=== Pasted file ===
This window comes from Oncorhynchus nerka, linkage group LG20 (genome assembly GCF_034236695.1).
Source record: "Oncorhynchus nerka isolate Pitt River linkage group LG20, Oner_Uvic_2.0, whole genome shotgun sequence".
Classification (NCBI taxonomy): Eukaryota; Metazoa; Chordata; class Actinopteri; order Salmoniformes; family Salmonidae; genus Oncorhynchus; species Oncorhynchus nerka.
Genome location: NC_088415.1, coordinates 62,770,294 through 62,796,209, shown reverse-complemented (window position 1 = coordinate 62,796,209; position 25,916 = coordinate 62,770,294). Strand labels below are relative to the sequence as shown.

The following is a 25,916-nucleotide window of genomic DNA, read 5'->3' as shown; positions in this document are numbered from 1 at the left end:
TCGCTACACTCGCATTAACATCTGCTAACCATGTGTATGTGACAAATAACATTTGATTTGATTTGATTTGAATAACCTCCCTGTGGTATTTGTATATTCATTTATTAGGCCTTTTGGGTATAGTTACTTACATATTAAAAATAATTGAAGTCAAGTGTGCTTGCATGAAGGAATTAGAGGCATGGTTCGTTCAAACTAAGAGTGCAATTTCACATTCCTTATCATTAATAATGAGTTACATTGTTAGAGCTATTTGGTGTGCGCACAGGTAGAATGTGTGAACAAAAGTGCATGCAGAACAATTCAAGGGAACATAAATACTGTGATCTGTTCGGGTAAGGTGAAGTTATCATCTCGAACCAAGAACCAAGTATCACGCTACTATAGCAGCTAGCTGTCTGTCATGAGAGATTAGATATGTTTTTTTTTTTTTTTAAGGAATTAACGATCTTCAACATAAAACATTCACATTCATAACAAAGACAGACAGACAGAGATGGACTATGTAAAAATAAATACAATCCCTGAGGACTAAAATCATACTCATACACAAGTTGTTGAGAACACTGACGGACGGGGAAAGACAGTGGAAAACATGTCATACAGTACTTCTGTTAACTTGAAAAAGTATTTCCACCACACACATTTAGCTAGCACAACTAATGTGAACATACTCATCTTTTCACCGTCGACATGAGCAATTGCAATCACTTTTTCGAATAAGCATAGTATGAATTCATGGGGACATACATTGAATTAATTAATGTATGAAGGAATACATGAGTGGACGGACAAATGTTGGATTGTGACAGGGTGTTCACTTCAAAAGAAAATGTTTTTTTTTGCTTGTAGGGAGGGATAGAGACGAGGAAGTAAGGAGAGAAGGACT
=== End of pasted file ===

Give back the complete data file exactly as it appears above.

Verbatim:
This window comes from Oncorhynchus nerka, linkage group LG20 (genome assembly GCF_034236695.1).
Source record: "Oncorhynchus nerka isolate Pitt River linkage group LG20, Oner_Uvic_2.0, whole genome shotgun sequence".
Classification (NCBI taxonomy): Eukaryota; Metazoa; Chordata; class Actinopteri; order Salmoniformes; family Salmonidae; genus Oncorhynchus; species Oncorhynchus nerka.
Genome location: NC_088415.1, coordinates 62,770,294 through 62,796,209, shown reverse-complemented (window position 1 = coordinate 62,796,209; position 25,916 = coordinate 62,770,294). Strand labels below are relative to the sequence as shown.

The following is a 25,916-nucleotide window of genomic DNA, read 5'->3' as shown; positions in this document are numbered from 1 at the left end:
TCGCTACACTCGCATTAACATCTGCTAACCATGTGTATGTGACAAATAACATTTGATTTGATTTGATTTGAATAACCTCCCTGTGGTATTTGTATATTCATTTATTAGGCCTTTTGGGTATAGTTACTTACATATTAAAAATAATTGAAGTCAAGTGTGCTTGCATGAAGGAATTAGAGGCATGGTTCGTTCAAACTAAGAGTGCAATTTCACATTCCTTATCATTAATAATGAGTTACATTGTTAGAGCTATTTGGTGTGCGCACAGGTAGAATGTGTGAACAAAAGTGCATGCAGAACAATTCAAGGGAACATAAATACTGTGATCTGTTCGGGTAAGGTGAAGTTATCATCTCGAACCAAGAACCAAGTATCACGCTACTATAGCAGCTAGCTGTCTGTCATGAGAGATTAGATATGTTTTTTTTTTTTTTTAAGGAATTAACGATCTTCAACATAAAACATTCACATTCATAACAAAGACAGACAGACAGAGATGGACTATGTAAAAATAAATACAATCCCTGAGGACTAAAATCATACTCATACACAAGTTGTTGAGAACACTGACGGACGGGGAAAGACAGTGGAAAACATGTCATACAGTACTTCTGTTAACTTGAAAAAGTATTTCCACCACACACATTTAGCTAGCACAACTAATGTGAACATACTCATCTTTTCACCGTCGACATGAGCAATTGCAATCACTTTTTCGAATAAGCATAGTATGAATTCATGGGGACATACATTGAATTAATTAATGTATGAAGGAATACATGAGTGGACGGACAAATGTTGGATTGTGACAGGGTGTTCACTTCAAAAGAAAATGTTTTTTTTTGCTTGTAGGGAGGGATAGAGACGAGGAAGTAAGGAGAGAAGGACT